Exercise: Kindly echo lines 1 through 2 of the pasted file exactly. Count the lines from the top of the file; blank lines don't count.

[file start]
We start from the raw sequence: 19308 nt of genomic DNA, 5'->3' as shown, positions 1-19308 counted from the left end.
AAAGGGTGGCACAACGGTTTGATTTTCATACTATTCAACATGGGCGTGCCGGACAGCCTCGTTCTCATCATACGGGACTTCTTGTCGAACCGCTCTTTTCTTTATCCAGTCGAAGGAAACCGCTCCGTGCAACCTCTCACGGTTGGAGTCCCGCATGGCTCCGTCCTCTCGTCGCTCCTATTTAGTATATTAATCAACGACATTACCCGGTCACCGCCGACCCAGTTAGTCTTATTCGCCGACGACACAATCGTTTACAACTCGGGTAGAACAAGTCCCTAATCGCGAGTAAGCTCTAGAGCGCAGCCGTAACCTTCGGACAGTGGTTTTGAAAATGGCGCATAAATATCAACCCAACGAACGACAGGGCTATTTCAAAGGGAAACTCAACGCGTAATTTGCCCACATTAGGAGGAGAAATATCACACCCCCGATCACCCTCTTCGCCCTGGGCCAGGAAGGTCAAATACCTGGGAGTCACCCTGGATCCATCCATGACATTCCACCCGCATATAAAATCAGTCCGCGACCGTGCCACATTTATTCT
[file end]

We start from the raw sequence: 19308 nt of genomic DNA, 5'->3' as shown, positions 1-19308 counted from the left end.
AAAGGGTGGCACAACGGTTTGATTTTCATACTATTCAACATGGGCGTGCCGGACAGCCTCGTTCTCATCATACGGGACTTCTTGTCGAACCGCTCTTTTCTTTATCCAGTCGAAGGAAACCGCTCCGTGCAACCTCTCACGGTTGGAGTCCCGCATGGCTCCGTCCTCTCGTCGCTCCTATTTAGTATATTAATCAACGACATTACCCGGTCACCGCCGACCCAGTTAGTCTTATTCGCCGACGACACAATCGTTTACAACTCGGGTAGAACAAGTCCCTAATCGCGAGTAAGCTCTAGAGCGCAGCCGTAACCTTCGGACAGTGGTTTTGAAAATGGCGCATAAATATCAACCCAACGAACGACAGGGCTATTTCAAAGGGAAACTCAACGCGTAATTTGCCCACATTAGGAGGAGAAATATCACACCCCCGATCACCCTCTTCGCCCTGGGCCAGGAAGGTCAAATACCTGGGAGTCACCCTGGATCCATCCATGACATTCCACCCGCATATAAAATCAGTCCGCGACCGTGCCACATTTATTCT